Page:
Thursday, 27 March 2014

Different Seasons by Stephen King

Rita Hayworth and the Shawshank Redemption

There's a guy like me in every state and federal prison in America, I guess - I'm the guy who can get it for you.

Thus begins the first novella from Stephen King's Different Seasons, a collection of four novellas first published in 1982. The first story represents spring and is given the subtitle: Hope Springs Eternal.

After this line, the narrator goes on to explain that he can get prisoners everything from brandy to cigarettes. before falling into back story about how he landed in prison. Why this is vital on the first page is unknown. Fortunately, it is an entertaining tale.

First thing said:

"Do you mean to tell this court that you followed your wife in your brand-new Plymouth sedan?" 

This first direct contact with another human being in the story who actually says something comes on page 20. If you've made it that far, it means you endured some very thick narrative, mostly back story buried in long paragraphs as King's storytelling mind unravels and collapses like an avalanche of prose onto the page. In other words, what one would expect from King - long winded and wordy.

However, many people will like how this story is told - by the average mediocre uneducated American from Armpit, America; really, the archetypal King character. I suppose it makes sense to return to this character type, and use especially as a narrator, as after all they really are creepy and scary people who, even if they are good, are still unsettling.

Verdict: Fail

Summer of Corruption
Apt Pupil

He looked like the total all-American kid as he pedaled his twenty-six-inch Schwinn with the apehanger handlebars up the residential suburban street, and that's just what he was: Todd Bowden, thirteen years old, five-feet-eight and a healthy one hundred and forty pounds, hair the color of ripe corn, blue eyes, white even teeth, lightly tanned skin marred by not even the first shadow of adolescent acne.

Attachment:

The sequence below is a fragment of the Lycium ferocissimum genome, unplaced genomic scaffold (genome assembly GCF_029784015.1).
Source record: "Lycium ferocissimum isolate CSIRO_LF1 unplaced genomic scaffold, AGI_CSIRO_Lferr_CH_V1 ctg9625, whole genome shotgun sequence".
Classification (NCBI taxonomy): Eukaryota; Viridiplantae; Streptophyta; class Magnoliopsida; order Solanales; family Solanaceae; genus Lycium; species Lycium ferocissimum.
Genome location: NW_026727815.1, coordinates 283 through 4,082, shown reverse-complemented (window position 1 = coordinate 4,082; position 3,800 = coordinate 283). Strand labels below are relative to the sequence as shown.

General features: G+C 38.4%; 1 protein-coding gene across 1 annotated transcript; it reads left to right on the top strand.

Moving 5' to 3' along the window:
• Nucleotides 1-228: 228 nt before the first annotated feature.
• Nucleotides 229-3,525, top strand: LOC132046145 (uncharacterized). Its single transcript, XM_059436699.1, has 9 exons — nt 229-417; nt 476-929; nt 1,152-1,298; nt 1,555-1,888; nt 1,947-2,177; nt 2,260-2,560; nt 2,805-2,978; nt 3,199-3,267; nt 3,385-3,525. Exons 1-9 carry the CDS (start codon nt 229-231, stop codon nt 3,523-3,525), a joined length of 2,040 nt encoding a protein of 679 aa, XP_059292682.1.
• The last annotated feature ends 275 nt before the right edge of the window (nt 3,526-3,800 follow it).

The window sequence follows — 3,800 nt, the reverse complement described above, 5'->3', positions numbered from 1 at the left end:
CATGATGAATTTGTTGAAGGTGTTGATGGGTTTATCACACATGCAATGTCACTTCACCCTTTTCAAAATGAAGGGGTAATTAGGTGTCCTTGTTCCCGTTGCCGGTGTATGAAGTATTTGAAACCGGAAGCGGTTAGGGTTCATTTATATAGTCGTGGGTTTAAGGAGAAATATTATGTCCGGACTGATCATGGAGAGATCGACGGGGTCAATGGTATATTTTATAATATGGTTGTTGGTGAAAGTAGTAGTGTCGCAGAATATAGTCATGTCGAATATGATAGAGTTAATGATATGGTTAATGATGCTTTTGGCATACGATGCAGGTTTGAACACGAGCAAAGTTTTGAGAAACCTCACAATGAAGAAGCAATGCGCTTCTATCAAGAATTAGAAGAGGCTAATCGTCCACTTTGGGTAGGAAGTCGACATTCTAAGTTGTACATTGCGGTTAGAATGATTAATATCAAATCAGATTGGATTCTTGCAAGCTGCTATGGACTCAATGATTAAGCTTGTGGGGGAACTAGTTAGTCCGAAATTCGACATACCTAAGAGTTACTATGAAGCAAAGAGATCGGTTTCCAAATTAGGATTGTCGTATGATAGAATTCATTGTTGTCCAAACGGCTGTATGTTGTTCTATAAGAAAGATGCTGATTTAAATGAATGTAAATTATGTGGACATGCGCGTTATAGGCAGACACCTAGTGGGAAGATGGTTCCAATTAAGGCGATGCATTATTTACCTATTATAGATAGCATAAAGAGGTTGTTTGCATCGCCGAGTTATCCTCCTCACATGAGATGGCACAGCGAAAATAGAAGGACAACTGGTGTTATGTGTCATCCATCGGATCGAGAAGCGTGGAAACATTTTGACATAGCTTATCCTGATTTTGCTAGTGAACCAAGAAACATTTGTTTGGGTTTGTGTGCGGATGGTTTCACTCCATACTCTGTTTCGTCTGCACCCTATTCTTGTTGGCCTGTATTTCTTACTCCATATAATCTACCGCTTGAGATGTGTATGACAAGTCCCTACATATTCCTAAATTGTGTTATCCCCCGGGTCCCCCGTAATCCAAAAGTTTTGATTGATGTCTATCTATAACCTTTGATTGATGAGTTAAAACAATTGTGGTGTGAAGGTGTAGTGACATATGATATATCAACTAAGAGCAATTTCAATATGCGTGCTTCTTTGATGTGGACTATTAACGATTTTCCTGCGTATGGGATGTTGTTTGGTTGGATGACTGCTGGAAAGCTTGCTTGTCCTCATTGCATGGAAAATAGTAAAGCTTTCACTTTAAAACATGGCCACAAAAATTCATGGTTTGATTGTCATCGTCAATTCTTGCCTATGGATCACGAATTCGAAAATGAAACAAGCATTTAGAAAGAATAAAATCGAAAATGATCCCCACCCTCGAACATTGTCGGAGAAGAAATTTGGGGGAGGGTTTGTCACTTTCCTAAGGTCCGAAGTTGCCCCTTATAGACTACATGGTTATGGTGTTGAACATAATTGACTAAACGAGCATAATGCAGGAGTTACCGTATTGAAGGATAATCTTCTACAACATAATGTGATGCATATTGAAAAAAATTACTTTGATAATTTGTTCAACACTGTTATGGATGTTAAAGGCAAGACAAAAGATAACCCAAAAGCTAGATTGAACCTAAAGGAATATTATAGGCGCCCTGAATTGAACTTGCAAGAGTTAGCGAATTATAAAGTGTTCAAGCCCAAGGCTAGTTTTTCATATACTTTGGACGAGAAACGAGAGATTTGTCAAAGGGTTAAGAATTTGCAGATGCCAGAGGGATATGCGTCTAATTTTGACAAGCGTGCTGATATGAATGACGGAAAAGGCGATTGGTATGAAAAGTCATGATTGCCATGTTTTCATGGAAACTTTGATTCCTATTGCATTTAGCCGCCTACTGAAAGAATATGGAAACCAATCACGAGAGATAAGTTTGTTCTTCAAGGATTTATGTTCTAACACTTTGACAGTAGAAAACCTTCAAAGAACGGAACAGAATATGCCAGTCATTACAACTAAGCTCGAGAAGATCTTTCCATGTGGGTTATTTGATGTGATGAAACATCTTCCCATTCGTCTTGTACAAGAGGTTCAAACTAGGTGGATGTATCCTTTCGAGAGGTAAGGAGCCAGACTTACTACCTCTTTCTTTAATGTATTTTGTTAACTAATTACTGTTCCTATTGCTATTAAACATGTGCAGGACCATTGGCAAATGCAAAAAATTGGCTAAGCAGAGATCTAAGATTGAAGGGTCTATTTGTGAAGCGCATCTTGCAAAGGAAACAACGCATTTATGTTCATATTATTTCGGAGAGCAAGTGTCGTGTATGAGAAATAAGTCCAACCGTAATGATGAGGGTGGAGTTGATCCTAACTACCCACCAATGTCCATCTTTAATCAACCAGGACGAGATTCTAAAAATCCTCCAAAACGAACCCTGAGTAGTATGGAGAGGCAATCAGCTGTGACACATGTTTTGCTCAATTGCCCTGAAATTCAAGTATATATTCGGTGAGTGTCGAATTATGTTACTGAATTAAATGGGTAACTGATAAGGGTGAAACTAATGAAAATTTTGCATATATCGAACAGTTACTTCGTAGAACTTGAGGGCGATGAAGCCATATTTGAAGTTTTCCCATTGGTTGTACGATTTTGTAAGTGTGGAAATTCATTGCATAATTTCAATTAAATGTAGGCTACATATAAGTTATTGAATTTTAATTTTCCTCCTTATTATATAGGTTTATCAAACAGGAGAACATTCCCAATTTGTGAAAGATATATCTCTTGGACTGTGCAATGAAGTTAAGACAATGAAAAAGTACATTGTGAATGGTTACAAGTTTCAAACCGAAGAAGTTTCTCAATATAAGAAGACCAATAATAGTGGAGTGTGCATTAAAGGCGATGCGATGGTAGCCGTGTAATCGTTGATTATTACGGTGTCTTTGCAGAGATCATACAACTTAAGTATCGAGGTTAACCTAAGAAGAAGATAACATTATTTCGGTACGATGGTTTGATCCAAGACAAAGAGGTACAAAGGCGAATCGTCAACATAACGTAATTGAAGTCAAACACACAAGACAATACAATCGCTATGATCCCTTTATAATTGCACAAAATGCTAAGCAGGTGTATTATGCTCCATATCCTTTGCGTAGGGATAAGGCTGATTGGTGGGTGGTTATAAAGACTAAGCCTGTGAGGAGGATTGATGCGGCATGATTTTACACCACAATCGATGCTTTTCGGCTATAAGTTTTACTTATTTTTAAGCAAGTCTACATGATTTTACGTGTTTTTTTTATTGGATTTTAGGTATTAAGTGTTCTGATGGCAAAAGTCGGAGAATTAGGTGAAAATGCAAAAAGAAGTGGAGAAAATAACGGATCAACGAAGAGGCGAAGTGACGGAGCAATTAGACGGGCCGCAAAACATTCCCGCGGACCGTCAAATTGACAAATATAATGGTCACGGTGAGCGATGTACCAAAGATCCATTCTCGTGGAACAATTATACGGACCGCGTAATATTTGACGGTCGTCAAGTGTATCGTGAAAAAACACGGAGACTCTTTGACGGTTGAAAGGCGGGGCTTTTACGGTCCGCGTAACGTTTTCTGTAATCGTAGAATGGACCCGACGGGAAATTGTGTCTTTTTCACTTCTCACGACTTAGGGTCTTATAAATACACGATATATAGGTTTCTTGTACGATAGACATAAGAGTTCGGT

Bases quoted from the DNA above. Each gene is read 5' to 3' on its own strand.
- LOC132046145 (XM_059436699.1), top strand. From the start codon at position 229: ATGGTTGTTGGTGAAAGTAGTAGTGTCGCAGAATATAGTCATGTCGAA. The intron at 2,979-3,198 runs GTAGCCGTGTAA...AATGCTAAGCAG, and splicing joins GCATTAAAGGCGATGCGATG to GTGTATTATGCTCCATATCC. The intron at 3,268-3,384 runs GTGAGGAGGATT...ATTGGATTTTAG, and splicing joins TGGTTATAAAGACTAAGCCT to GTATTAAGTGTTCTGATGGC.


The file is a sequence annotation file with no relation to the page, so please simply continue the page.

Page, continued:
Pure exposition. No conflict or inciting incident, just the official literary introduction of a character. This first sentence is long enough to be a paragraph, and it is, serving as not only the first sentence but first paragraph. Ominous to say the least. Are all sentences going to be as long winded? As it's King, you bet! The next paragraph is the size of a modern micro-fiction short story and is bursting with back story.

First thing said:

"All right!"

Next thing said by the same person:

"All right!"

According to Elmore Leonard, King has only one more exclamation mark left for the whole story. But the character continues thus:

"I'm coming! Let it go! I'm coming!"

Honestly, this is how my grade five students write a story. Are these sentences truly exclamatory?

Verdict: Fail

Fall from Innocence
The Body

The most important things are the hardest things to say.

Uh-oh - this smells preachy. This short chapter 1 is in italics for some reason, which is annoying and hard on the eye and is the beginning of some preamble disguised as deep mind musings on life. The first paragraph is coma inducing. The second and final paragraph of this short first chapter begins with the hook:

I was twelve going on thirteen when I first saw a dead human being.

Why start with didactic musings or reminiscing on the lessons learned about the philosophy of life instead of with this line that introduces a story worthy problem?

First thing said:


As the hook comes early this will manage to hook most people/

Verdict: Pass (barely)

A Winter's Tale
The Breathing Method

The Club
I dressed a bit more speedily than normal on that snowy, windy, bitter night - I admit.

The weather cliche begins the final installment in the Different Seasons' collection. The only thing positive in this line, oddly enough - as King has made his position on adverbs clear, is the use of the adverb speedily, which is most likely foreshadowing something.

First thing said:

"Bad night."

This is a cabbie talking about the weather.

Verdict: Fail

Overall, these four stories don't have any memorable lines that immediately pull the reader in.

Theodore Moracht

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